Until very recently, being familiar with the phrase “high rye” was enough to mark you as a whiskey nerd. But that seemed to change this past November, when Johnnie Walker—one of the best-known names in whisk(e)y—announced the release of Johnnie Walker High Rye, a new blended scotch possessed of a whopping 60% rye content.
Johnnie Walker’s advance notwithstanding, the way most consumers have experienced a “high-rye” whiskey (that’s not a rye whiskey) has been through bourbon. While American law dictates that bourbon must be made from at least 51% corn, that remaining 49% can be constituted from whatever grains the maker desires.
Rye, which dominated American whiskey in the days before prohibition, has often figured in the bourbon mash bill. But some brands have made elevating its place to high-rye status a key part of their identity, including Redemption Whiskey, which in addition to 95% rye, produces two high-rye bourbons.
“High-rye bourbon is a specific focus for Redemption because the sweeter corn flavor of bourbon offers the perfect backdrop to highlight the peppery, spicy, and bold notes of rye, creating more character and more flavors in your glass,” says Redemption Whiskey Master Blender Dave Carpenter.
Carpenter says that there is no legal definition for what constitutes a high-rye bourbon but says that the industry standard is considered to be at least a 20% share of rye in the mash bill. Redemption’s flagship bourbon meets this metric with a composition of 21% rye, but Redemption High Rye Bourbon stands out as one of the highest high-ryes on the market, with a whopping 36% share.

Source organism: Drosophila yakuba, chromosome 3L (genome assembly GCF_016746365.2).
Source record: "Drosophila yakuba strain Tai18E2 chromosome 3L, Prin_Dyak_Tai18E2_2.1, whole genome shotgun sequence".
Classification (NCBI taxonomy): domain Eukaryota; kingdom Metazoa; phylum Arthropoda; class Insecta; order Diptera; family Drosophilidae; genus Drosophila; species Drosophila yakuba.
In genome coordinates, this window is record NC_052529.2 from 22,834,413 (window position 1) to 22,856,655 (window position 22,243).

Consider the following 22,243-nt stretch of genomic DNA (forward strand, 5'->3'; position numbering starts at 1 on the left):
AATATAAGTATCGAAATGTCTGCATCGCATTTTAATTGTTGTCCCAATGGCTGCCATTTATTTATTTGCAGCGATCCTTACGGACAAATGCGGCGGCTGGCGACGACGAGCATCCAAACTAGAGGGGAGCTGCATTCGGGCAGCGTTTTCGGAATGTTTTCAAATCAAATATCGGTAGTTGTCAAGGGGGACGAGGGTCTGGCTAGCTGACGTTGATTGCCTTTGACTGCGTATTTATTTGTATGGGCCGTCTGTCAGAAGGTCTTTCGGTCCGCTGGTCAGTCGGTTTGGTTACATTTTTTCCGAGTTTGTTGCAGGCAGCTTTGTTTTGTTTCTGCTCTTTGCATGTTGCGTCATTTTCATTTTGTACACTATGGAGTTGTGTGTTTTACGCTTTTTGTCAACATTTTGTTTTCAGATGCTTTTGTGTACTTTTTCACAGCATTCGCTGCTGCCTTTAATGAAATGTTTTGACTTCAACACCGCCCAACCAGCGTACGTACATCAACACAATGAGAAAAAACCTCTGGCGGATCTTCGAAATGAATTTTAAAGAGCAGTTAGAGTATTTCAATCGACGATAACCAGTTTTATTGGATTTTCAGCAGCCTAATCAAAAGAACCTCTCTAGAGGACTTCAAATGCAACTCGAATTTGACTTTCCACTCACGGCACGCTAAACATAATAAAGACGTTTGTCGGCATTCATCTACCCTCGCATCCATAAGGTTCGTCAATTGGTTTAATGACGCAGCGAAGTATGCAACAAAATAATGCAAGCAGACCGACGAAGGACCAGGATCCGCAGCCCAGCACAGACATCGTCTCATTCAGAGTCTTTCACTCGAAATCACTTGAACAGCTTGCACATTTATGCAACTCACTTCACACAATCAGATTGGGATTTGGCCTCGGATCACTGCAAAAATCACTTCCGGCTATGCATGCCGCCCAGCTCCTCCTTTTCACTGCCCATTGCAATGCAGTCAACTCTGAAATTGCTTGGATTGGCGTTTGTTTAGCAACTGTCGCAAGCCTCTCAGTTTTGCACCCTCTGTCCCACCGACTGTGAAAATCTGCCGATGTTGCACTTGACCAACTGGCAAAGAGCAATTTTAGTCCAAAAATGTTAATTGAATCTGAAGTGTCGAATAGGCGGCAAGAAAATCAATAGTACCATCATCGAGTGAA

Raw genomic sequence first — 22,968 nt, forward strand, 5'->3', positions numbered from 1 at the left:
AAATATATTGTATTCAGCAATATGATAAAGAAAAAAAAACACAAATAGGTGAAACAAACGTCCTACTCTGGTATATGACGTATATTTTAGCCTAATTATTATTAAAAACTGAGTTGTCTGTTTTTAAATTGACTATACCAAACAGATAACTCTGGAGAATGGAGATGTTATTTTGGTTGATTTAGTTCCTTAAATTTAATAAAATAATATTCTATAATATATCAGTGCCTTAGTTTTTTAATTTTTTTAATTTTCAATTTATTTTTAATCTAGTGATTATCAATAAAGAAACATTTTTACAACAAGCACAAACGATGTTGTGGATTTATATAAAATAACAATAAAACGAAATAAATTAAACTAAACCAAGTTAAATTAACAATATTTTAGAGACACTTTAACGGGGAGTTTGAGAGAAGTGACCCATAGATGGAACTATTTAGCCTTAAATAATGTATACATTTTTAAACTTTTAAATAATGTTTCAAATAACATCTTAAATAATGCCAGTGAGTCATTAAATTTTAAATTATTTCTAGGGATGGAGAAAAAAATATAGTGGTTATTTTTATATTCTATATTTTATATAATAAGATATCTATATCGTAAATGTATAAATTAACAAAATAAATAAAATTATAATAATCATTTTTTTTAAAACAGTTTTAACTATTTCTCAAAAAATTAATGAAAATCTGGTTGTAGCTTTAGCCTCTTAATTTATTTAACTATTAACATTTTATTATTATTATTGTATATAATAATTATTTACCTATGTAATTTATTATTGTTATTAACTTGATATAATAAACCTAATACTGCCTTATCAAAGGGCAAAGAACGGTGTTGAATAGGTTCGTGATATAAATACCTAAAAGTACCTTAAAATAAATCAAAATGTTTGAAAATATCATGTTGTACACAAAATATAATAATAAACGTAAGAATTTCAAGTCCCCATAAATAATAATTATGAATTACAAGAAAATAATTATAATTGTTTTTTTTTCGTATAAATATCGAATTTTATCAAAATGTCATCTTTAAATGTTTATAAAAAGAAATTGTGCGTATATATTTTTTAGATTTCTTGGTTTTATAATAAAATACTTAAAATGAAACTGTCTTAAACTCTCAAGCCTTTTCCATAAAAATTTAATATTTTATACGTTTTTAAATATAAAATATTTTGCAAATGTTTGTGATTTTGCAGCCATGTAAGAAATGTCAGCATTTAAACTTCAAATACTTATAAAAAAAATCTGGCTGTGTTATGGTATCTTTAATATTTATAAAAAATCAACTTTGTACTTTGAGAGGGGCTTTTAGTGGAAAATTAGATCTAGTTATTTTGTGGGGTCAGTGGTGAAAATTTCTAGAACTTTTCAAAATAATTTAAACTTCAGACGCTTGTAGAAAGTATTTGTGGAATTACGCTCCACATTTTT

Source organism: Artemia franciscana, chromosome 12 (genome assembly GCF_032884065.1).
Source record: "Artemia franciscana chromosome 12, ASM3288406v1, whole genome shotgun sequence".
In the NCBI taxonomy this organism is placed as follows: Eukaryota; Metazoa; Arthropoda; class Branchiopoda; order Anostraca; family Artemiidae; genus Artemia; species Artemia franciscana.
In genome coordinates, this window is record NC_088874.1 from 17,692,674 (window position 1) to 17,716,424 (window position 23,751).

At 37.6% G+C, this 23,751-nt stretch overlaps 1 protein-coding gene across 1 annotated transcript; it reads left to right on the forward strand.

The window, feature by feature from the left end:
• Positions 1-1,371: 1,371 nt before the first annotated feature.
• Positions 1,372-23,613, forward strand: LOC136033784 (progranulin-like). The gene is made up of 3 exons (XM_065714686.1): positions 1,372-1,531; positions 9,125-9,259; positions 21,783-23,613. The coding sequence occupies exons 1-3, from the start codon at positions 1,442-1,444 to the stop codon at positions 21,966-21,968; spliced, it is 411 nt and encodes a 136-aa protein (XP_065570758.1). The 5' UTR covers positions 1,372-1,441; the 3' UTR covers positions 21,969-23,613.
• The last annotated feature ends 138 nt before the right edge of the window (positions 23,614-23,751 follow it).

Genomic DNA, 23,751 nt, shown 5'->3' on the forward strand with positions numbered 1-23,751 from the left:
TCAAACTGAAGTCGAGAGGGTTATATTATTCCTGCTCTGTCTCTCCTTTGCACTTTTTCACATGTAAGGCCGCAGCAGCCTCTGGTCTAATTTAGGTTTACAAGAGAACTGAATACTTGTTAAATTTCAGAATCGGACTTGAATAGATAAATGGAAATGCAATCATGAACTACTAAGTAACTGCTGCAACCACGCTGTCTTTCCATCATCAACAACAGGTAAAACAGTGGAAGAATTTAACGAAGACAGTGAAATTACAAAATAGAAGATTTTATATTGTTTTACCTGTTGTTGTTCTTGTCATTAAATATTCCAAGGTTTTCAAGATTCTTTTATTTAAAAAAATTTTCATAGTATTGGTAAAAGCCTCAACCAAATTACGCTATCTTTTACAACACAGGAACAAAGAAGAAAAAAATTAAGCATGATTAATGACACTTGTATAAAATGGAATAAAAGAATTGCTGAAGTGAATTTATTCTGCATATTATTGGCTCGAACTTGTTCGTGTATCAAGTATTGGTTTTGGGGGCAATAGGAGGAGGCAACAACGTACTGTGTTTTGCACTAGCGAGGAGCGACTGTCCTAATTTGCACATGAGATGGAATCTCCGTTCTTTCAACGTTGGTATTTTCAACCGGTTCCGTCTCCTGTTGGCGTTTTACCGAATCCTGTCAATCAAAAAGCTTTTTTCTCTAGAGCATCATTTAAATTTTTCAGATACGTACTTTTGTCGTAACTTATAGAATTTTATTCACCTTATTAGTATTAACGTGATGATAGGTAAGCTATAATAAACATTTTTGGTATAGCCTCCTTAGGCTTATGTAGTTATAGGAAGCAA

“When we say ‘high rye,’ we mean it,” Carpenter says.
If you’re putting that much rye into your bourbon it begs the question: why make it a bourbon at all? According to Carpenter, it’s all about creating a contrast within the majority-corn whiskey.
“The extra rye adds a complex combination of bold, spicy flavors, which simultaneously complement and contrast the sweet corn profile of standard bourbons and helps to deliver a warming bass note to the spirit.”
It’s also proved useful in creating barrel-finished bourbons, such as Redemption’s recently released Cognac Cask Finish, which was made by finishing Redemption High Rye Bourbon in Cognac casks from Pierre Ferrand.
“Additionally, that extra personality in high rye helps to create a bigger and more resilient whiskey, one that can stand up to additional finishing and aging,” Carpenter says.
Are we approaching a high-rye renaissance? In Carpenter’s words, “yes.”
“High-rye spirits are gaining favor because of their deep, bold, and complex flavors that can stand up on their own or in the best of cocktails,” he says. “In contrast with white spirits or traditional bourbons, high-rye spirits offer a more unique and dynamic drinking experience.”